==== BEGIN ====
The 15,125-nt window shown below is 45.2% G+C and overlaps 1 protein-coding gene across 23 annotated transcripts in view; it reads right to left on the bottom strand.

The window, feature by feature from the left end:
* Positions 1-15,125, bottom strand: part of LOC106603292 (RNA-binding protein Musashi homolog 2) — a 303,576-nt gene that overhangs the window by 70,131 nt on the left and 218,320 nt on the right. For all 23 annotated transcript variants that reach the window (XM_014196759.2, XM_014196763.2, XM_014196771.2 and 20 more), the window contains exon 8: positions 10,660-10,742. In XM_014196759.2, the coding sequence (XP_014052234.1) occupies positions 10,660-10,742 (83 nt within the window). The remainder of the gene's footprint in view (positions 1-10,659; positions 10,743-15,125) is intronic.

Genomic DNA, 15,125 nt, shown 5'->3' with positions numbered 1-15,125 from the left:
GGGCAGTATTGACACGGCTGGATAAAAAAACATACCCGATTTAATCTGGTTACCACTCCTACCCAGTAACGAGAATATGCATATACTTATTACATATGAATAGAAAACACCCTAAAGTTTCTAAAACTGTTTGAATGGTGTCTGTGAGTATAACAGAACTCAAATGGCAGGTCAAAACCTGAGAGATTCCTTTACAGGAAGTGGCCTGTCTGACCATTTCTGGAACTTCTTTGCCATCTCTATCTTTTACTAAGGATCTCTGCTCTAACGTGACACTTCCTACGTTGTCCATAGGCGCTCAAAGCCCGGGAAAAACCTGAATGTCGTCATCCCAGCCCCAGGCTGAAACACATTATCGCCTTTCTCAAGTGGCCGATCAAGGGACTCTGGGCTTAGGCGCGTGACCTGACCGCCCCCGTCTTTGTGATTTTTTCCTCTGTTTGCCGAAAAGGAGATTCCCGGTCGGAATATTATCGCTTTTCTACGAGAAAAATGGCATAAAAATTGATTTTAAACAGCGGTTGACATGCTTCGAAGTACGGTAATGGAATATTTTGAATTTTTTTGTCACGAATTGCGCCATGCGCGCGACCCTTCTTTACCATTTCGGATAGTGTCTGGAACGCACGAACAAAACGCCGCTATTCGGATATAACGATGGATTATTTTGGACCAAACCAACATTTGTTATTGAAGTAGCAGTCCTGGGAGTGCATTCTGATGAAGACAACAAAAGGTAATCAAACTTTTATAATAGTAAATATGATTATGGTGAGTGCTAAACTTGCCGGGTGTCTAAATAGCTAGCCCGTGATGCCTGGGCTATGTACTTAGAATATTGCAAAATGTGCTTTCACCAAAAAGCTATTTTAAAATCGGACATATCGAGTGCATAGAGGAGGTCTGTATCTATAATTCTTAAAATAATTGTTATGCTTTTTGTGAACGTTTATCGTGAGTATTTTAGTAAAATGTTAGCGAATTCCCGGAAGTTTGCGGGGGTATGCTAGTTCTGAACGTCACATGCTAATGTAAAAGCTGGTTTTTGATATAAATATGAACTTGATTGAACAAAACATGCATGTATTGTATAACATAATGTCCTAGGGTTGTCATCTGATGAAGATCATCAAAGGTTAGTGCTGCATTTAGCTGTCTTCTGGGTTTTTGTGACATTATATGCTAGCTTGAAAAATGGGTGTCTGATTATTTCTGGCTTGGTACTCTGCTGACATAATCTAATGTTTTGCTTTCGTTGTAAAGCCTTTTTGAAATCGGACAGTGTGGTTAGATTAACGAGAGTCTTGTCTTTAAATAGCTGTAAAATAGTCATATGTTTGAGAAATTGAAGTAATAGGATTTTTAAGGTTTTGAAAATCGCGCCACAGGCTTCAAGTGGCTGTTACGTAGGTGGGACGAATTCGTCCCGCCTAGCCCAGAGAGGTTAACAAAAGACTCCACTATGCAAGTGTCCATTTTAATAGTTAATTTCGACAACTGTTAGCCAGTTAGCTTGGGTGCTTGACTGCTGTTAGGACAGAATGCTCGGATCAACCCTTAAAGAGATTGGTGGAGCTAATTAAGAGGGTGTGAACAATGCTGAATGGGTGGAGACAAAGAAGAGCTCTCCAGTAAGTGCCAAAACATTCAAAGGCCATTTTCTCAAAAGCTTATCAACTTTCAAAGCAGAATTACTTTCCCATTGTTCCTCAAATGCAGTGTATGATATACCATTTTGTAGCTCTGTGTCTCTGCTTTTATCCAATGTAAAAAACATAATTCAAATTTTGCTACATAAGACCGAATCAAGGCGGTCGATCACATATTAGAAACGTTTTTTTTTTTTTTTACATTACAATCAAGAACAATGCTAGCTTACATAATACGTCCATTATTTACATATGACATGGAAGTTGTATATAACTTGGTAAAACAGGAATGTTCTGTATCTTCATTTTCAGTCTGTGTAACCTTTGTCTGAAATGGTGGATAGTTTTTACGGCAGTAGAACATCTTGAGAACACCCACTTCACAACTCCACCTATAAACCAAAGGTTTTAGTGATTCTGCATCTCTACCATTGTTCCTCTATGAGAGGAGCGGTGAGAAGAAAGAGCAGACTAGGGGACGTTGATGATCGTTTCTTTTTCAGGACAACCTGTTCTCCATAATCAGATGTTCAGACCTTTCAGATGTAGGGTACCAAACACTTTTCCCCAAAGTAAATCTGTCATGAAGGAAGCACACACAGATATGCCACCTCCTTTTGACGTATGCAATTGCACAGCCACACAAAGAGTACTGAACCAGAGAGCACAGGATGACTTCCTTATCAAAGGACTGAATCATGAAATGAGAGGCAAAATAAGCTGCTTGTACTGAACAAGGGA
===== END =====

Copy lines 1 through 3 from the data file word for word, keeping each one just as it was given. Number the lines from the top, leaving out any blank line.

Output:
The 15,125-nt window shown below is 45.2% G+C and overlaps 1 protein-coding gene across 23 annotated transcripts in view; it reads right to left on the bottom strand.

The window, feature by feature from the left end:
* Positions 1-15,125, bottom strand: part of LOC106603292 (RNA-binding protein Musashi homolog 2) — a 303,576-nt gene that overhangs the window by 70,131 nt on the left and 218,320 nt on the right. For all 23 annotated transcript variants that reach the window (XM_014196759.2, XM_014196763.2, XM_014196771.2 and 20 more), the window contains exon 8: positions 10,660-10,742. In XM_014196759.2, the coding sequence (XP_014052234.1) occupies positions 10,660-10,742 (83 nt within the window). The remainder of the gene's footprint in view (positions 1-10,659; positions 10,743-15,125) is intronic.